Taking the smart out of smartphone
BBC News has highlighted smartphone security concerns by developing its own booby-trapped app designed to spy on users, with experts warning it is difficult to spot malicious programmes from legitimate apps.
The BBC set out to demonstrate how easy it is to create a malicious app, putting together a basic game built from standard parts of software toolkits used by developers, that also spied on its smartphone users.
Experts told the broadcaster that tech-savvy criminals have started to create malicious programmes for smartphones, which can be hard to spot as they use the same functions as normal apps.
Chris Wysopal, co-founder of security company Veracode, which helped the BBC create its app, reportedly warned smartphones are suffering from malicious programmes the same amount as PCs did in 1999.
He said such apps are ‘big business' as criminals are churning out malware that attempts to steal personal information, which can fetch high prices. Even Google and Apple have been forced to remove apps from their respective stores recently over worries they were malicious.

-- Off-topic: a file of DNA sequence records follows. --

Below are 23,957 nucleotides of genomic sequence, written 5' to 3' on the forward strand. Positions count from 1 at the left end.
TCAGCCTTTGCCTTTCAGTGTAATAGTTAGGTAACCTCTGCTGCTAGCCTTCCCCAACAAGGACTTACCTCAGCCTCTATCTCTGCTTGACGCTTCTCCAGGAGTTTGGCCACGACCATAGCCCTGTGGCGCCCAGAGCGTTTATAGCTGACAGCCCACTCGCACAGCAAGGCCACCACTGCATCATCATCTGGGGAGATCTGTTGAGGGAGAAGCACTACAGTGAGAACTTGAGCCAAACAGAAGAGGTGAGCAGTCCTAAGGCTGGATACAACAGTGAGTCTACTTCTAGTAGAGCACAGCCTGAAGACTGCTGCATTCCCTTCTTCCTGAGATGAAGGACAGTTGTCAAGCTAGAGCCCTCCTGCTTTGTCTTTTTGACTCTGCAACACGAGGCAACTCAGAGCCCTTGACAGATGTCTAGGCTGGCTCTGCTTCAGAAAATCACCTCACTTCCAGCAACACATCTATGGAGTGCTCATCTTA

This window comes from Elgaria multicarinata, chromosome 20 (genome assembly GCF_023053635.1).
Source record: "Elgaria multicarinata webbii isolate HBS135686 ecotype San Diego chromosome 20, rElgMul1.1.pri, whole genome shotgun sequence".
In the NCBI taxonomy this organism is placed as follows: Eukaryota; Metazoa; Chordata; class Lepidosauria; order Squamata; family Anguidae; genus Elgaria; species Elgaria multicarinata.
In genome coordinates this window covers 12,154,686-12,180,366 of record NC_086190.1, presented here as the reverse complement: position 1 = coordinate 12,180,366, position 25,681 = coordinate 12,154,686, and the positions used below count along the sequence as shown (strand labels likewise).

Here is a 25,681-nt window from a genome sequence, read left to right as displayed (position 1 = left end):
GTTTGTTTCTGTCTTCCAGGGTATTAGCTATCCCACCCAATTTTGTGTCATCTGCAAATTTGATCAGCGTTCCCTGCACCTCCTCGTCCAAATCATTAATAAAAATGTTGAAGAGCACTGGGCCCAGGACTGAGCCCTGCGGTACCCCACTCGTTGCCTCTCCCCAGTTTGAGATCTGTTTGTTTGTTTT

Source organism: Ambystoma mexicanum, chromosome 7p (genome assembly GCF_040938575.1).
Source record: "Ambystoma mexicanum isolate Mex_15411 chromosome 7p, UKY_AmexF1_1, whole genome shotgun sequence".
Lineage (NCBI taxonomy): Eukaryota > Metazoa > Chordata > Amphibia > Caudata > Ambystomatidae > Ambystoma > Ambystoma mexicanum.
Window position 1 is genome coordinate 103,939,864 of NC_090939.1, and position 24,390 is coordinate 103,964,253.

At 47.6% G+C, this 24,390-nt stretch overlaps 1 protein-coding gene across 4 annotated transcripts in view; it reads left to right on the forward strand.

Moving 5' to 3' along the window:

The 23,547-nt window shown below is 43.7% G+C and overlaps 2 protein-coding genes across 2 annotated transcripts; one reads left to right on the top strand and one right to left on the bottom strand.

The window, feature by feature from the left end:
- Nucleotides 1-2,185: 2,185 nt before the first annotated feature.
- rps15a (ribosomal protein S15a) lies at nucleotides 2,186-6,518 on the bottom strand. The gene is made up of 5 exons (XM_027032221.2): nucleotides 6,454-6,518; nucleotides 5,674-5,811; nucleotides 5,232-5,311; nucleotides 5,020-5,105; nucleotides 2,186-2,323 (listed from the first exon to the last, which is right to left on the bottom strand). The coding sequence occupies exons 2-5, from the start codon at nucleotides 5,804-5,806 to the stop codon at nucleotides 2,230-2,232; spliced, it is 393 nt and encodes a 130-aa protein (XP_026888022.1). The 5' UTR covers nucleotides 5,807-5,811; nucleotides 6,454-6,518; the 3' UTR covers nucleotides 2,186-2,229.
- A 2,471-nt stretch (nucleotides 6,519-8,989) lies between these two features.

Wysopal reportedly said mobiles are more tempting than computers as targets because, "mobile phones are really personal devices. You might have one computer for a family but every family member has a personal device and it is with them all the time."
Another security expert, Simeon Coney from AdaptiveMobile, told the BBC smartphone crime is more financially lucrative than targeting computers.
"In the PC domain the only way a criminal can generally take money from a user is by having them click on a web link, go to a website, purchase a product and enter their credit card details. In a mobile network the device is intrinsically linked to a payment plan, to a user's credit."
In the past criminals have made money by making phone owners dial premium rate numbers, but are now focusing on applications and pilfering information.
According to the App Genome project by yet another security firm, Lookout, one third of smartphone apps reportedly try to nab a user's location, while one in ten attempt to steal their contact and address lists.
The firm has tried to map the workings of some 300,000 applications and whether they do more than expected. Interestingly, it reportedly found a large number of applications borrow code from other programmes, possibly sharing problems.